Artist: Marc Vaux
Dimension: 120 x 240 cm
Technique: Mix: Anodized aluminium, cellulose and acrylic on MDF
About the Artist
British artist born in 1932, Swindon.
Marc Vaux studied at Slade School of Art, 1957-1960.
His participation in the exhibition “Situation” in 1960 confirms his role as an abstract painter. This exhibition was a direct reaction by British abstract artists to the recent exhibitions in London of the America abstract expressionists.
His work has been defined as minimalist and constructivist, although his primary “concerns include the effects of color as light and formal contrasts such as hard and soft shapes, gesture and structure, and closed and open spaces.” (artsy.net)
Some of his exhibitions are:
1960, Situation: British Abstract Art. R.B.A. Galleries, London
1961, Neu Malerei in England. Städtisches Museum, Leverkusen, Germany
1967, Six Artists: Denny, Hoyland, Vaux, Lancaster, Boshier, Evans. Victoria and Albert Museum, London.
1974, British Painting ’74. Hayward Gallery, London
1985, Thirty London Painters. Royal Academy, London
1994, London Group. Barbican Gallery, London
2009, The Louvre during the War – Photographs 1938 – 1947′. Musée du Louvre, Paris
2011, How to carry the World On One’s Back?. Deichtorhallen, Hamburg
2011, Featured works. Tate, London.
2013, Moving – Norman Foster On Art. Musée d´art contemporain de Nîmes, Nîmes, France
What NE.1.DL1.10 is saying?
There are many categories, genre, styles and movements in art.
Two of the ones I feel special attraction are abstractionism and constructivism.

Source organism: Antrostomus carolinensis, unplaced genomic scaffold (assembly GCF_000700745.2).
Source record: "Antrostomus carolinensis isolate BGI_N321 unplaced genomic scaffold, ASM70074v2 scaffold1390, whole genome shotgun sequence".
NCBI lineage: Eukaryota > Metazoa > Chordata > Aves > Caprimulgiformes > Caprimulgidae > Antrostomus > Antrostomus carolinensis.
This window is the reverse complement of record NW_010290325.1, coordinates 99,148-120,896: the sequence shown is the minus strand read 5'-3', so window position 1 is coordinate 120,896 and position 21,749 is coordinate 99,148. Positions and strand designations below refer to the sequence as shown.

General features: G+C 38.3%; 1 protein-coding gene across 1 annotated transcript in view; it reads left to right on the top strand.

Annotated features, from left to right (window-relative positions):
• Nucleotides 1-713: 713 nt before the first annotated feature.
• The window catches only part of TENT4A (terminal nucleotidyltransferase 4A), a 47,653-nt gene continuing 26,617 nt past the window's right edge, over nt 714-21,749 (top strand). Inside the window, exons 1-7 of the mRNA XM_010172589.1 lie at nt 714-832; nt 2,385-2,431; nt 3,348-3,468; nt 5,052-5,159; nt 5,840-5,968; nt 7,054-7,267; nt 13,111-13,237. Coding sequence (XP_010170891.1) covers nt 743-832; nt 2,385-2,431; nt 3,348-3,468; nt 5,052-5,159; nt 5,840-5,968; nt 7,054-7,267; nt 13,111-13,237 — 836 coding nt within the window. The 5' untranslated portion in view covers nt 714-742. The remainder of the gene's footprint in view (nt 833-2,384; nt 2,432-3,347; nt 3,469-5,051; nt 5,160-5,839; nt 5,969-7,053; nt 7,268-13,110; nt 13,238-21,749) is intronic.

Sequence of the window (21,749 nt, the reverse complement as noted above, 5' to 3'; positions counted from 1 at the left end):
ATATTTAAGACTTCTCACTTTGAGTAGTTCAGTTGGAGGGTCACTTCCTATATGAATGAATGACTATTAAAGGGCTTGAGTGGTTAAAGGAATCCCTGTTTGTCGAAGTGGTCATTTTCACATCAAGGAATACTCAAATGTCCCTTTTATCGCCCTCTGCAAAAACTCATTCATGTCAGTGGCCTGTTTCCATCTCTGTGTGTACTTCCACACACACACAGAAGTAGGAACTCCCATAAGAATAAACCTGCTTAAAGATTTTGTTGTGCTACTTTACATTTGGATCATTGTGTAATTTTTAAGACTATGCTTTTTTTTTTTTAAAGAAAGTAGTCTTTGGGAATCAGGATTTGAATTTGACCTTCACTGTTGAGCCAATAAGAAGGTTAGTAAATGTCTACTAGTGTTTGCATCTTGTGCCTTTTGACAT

Both of them, for me, somehow, express the complexity of our relation with the world from the perspective of emotions and that of rational thinking.
Imagine the work of Jackson Pollock on one side and on the other that of El Lissitzky; a wonderful contrast of opposites.
When I saw this work by Marc Vaux I was seduced by the overlapping of a lyric manifestation thanks to the use of color and form confined in a gentle way by the presence of the square with the regimented, structured and at the same time random shape of the polygon breaking that cadence, transforming it into a sort of portal that suggest darkness and uncertainty.
This creates a multiplicity of spaces that convey a sense of expansive or reductive reality, depending on how you see things, that is so certain of itself that an awkward serenity is the outcome of it.
The use of bright colors in the polygon confirms the festive, almost innocent coexistence of both worlds.
A door has been opened and it is up to you to stay outside, inside or at the threshold.
In what Room to place it?
This is a fascinating work with such power and intimacy at the same time that it would work in any room with enough space to take it and allowing it to breath.
Due the color of the painting I would suggest to use cold light to reinforce the sky blue on the painting and reinforce that clinical aspect of it.
Hanging it at eye level is really important for allowing the forms not be distorted by an unwanted perspective.
Finally a white wall should be the background of it.